The basis of what we know today is that Yellowstone houses a huge magma chamber beneath the ground, which usually erupted at intervals of about 600,000 years for the last 2 million years or so – the last time that Yellowstone fired was, was about 630,000 years ago. So it's a great time to learn more about the volcano, and we're making progress on this front.
New research from the University of Oregon recently published in Geophysical Research Letters shows a broader view of the magma chamber. Thanks to a computer model, the team was able to assemble. This model, which is mostly mathematical, shows that this huge chamber contains a "transition zone" in the form of a medium crust barrier, which plays a large role in how deep magma rises to the surface.
What is the source of the Yellowstone? Heat? New research suggests that it comes from the depths of the earth. Check out #Yellowstone #CalderaChronicles for the full story: https://t.co/SmY9OE0oG2 pic.twitter.com/qJadJ3QDlY
̵1; USGS Volcanoes (@USGSVolcanoes) April 16, 2018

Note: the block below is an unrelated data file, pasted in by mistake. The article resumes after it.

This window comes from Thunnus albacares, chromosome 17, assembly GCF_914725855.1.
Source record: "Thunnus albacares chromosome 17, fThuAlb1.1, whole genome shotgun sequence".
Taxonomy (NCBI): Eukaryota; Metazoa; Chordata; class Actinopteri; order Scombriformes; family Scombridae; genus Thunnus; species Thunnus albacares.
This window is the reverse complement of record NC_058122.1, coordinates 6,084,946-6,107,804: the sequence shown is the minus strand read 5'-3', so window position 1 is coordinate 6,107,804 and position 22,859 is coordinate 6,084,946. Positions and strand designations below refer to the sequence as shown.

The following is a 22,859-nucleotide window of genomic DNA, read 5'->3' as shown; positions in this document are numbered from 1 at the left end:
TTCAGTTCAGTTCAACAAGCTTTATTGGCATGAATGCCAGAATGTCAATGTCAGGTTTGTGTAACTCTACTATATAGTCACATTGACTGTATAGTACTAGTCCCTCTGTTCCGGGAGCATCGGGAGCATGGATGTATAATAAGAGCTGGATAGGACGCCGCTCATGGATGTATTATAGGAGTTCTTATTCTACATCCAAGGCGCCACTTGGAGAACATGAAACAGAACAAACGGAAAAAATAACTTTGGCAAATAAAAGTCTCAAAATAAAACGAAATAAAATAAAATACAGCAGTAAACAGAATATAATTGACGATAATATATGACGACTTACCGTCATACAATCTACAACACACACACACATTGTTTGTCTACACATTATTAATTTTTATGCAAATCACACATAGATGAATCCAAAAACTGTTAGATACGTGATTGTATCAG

The model confirms recent discoveries that the volcano is even larger than we thought. The first magma chamber was 2.5 and 4.7 miles (4 to 14 kilometers) below the surface and a second magma chamber at about 12 to 27 miles (20 to 45 km) deep. What separates these two areas is the average crust threshold of the model, which is about 10 to 15 kilometers thick.
And this unmelted window sill is important, because here cold rocks meet each other, the hot magma that collects and collects over the crust floor. From here, in the event of an eruption, it has a much easier path to the surface, and in addition, this magma cloud is about 315 degrees Fahrenheit (175 degrees Celsius) hotter than the mantle surrounding it.
The model was created using a technique known as "forward modeling," using established data to perform scenarios and predict new results. Most importantly, regardless of recent findings about the volcano from 2014 and 2015 (when we first discovered the second magma chamber), it is a good sign of its accuracy.
None of this can help us predict directly when the next eruption will be, but it is an important step in that direction.